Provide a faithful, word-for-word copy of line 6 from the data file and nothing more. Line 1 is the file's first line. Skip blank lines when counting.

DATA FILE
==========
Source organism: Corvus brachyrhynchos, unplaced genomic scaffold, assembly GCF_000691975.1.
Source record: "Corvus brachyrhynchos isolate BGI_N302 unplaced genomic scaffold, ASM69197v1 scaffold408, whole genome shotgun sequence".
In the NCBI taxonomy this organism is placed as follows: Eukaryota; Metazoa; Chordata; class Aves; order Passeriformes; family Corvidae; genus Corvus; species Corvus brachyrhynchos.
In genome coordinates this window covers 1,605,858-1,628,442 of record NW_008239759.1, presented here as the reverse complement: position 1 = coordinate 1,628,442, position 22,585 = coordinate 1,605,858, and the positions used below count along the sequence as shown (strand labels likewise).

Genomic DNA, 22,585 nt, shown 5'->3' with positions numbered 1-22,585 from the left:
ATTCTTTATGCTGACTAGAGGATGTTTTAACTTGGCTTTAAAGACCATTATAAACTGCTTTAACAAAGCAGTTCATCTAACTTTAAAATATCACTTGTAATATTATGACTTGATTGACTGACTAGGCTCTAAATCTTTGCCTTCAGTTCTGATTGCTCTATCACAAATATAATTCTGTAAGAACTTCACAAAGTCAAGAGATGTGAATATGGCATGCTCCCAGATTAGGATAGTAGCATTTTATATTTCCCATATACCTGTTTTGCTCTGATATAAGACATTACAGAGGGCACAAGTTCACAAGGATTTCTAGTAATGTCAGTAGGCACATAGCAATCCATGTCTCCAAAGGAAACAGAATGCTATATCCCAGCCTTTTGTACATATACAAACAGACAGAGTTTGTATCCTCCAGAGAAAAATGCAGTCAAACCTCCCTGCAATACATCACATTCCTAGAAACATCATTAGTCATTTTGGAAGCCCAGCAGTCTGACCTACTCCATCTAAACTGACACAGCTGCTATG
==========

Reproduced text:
ATTCTTTATGCTGACTAGAGGATGTTTTAACTTGGCTTTAAAGACCATTATAAACTGCTTTAACAAAGCAGTTCATCTAACTTTAAAATATCACTTGTAATATTATGACTTGATTGACTGACTAGGCTCTAAATCTTTGCCTTCAGTTCTGATTGCTCTATCACAAATATAATTCTGTAAGAACTTCACAAAGTCAAGAGATGTGAATATGGCATGCTCCCAGATTAGGATAGTAGCATTTTATATTTCCCATATACCTGTTTTGCTCTGATATAAGACATTACAGAGGGCACAAGTTCACAAGGATTTCTAGTAATGTCAGTAGGCACATAGCAATCCATGTCTCCAAAGGAAACAGAATGCTATATCCCAGCCTTTTGTACATATACAAACAGACAGAGTTTGTATCCTCCAGAGAAAAATGCAGTCAAACCTCCCTGCAATACATCACATTCCTAGAAACATCATTAGTCATTTTGGAAGCCCAGCAGTCTGACCTACTCCATCTAAACTGACACAGCTGCTATG